Vauxhall uses modern engines and gearboxes with reduced friction and other tweaks, good aerodynamics and high gearing for good general fuel economy and low emissions. EcoFlex models run on a lowered chassis for better aerodynamics, use low-rolling resistance tyres and front radiator grille flaps that close when the engine is at optimum temperature to improve the car's streamlining. Vauxhall says air going through the front grille to cool the engine accounts for up to eight per cent of total vehicle air drag. To reduce this effect, a shutter in the lower front grille automatically closes to prevent air entering and causing turbulence. During cold starts, engine warm-up is faster which also helps reduce fuel consumption and CO2 emissions. An automatic engine stop and restart system reduces pollution and fuel consumption in stop-go traffic.
According to our calculations, the tested has a Next Green Car Rating of 35.


My time with the Insignia made me very popular because of its ability to act as a mobile wifi hotspot capable of supporting seven devices. Part of the OnStar system, which will call emergency services if you crash and provides a concierge service, it was more reliable than the wifi at a hotel in deepest Essex. Unfortunately for those travelling late at night or early in a morning there is only a puncture repair kit not a proper spare wheel. The Navi 900 IntelliLink system includes an eight inch satellite navigation display, AM/FM stereo radio, CD and MP3 player and USB connection and aux-in socket. The seven-speaker system can be operated via steering wheel mounted controls. Our phones linked easily with the Bluetooth connectivity. Electronic climate control reduces fiddle time even on long journeys with wildly different weather conditions. Cruise control operated consistently.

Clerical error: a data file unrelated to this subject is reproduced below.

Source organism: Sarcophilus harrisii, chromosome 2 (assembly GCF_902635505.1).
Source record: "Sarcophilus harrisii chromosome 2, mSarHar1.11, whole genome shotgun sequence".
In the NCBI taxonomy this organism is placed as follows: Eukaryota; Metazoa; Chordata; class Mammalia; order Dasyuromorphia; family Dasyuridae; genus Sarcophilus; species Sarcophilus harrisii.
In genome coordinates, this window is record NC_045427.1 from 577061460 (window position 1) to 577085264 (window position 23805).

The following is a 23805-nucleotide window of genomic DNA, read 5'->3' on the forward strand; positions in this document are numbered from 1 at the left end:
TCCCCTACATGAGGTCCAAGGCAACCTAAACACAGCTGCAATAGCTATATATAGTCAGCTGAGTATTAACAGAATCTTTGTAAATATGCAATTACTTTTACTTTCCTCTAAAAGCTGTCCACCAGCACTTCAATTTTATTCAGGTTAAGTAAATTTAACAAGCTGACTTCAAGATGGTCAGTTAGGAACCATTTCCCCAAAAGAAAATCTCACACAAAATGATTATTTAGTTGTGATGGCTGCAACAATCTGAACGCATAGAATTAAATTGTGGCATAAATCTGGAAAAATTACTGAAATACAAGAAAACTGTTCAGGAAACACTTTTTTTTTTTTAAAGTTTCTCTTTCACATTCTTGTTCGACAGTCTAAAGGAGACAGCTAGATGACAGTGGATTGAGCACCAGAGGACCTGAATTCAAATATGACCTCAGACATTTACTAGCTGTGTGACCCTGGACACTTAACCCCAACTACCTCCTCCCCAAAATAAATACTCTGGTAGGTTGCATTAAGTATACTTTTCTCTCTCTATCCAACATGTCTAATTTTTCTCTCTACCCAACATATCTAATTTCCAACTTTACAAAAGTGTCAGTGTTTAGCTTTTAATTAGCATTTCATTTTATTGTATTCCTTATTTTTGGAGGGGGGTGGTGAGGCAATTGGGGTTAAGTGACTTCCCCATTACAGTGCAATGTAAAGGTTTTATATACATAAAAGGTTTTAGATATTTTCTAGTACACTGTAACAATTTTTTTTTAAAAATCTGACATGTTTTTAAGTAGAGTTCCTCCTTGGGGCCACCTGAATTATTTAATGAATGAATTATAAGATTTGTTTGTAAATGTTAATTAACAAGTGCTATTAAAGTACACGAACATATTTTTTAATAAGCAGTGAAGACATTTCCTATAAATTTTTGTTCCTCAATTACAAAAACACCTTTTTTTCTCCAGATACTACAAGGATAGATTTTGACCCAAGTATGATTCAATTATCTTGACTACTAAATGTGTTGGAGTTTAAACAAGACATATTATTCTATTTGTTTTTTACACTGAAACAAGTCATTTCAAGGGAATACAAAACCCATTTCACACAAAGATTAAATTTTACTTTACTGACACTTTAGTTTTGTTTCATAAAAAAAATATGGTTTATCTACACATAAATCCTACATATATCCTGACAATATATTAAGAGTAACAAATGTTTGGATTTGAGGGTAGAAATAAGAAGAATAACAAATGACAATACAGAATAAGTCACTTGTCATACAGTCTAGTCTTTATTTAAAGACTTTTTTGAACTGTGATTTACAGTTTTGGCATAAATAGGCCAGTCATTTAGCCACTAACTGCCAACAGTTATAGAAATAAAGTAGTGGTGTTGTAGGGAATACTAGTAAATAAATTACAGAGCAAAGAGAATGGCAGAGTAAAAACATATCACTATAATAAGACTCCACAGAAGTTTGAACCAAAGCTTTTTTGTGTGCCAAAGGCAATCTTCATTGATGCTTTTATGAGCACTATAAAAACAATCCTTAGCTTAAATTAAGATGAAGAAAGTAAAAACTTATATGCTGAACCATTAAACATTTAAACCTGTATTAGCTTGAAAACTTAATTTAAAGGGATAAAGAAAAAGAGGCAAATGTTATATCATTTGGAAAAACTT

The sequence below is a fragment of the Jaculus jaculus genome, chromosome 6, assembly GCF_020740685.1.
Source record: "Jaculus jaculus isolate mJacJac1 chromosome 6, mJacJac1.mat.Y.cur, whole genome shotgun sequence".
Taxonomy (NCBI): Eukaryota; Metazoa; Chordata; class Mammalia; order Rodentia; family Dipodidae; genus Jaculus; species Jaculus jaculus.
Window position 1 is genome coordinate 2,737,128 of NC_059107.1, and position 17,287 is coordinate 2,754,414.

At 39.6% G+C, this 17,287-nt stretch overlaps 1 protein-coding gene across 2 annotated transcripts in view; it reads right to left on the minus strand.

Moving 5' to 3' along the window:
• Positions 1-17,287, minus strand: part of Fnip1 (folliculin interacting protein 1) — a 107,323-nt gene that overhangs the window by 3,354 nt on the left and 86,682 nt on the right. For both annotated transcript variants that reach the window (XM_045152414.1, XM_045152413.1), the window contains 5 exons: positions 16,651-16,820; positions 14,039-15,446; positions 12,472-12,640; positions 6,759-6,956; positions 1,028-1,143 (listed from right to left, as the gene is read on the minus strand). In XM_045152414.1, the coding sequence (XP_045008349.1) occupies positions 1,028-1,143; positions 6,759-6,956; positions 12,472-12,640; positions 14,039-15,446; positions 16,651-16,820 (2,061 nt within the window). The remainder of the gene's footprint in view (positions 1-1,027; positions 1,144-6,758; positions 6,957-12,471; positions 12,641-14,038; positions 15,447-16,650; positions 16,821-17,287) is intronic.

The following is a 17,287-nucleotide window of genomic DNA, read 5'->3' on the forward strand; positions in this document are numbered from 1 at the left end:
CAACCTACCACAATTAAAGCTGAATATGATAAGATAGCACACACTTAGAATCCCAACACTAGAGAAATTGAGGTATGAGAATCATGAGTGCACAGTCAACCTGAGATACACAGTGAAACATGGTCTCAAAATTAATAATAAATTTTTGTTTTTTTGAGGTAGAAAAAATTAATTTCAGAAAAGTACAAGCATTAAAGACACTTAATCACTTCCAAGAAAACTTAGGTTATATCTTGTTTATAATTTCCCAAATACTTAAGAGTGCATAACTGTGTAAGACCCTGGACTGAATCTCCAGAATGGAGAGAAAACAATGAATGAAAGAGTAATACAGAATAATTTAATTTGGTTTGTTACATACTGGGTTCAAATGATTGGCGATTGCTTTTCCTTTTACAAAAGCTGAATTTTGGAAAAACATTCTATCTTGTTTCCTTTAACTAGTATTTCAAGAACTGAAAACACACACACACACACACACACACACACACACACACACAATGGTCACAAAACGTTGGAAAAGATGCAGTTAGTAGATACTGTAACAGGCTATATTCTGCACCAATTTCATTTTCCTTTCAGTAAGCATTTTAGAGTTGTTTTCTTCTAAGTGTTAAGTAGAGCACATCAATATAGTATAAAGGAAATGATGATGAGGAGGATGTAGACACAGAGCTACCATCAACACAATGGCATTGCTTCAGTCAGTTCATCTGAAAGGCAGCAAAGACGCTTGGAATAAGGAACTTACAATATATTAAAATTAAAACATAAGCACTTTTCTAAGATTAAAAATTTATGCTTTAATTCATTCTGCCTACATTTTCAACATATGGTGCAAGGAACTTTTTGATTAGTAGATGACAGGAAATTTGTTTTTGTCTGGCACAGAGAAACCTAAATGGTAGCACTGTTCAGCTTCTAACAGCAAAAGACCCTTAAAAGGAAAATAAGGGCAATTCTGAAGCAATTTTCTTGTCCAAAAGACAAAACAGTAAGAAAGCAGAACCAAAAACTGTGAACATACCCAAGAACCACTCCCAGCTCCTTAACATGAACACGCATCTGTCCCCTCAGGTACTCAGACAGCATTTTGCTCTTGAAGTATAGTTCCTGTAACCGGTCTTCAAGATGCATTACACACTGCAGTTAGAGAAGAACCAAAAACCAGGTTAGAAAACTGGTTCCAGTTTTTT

Vauxhall Insignia rear

Model tested: Vauxhall Insignia Tech Line CDTi EcoFlex
Body-style: Five-door family hatchback
Engine / CO2: 134bhp 1598cc, four-cylinder turbodiesel / 77 g/km
Trim grades: Design, Elite, Energy, Limited, SE, SRi, SRi VX-Line, Tech Line

On-road price: Insignia from £17,289. Price as tested £20,419
Warranty: Three years / unlimited mileage
In the showroom: Now
Review rating: 3.5 Stars

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Vauxhall Insignia details

Russell Bray

Author:Russell Bray
Date Updated:9th Jun 2016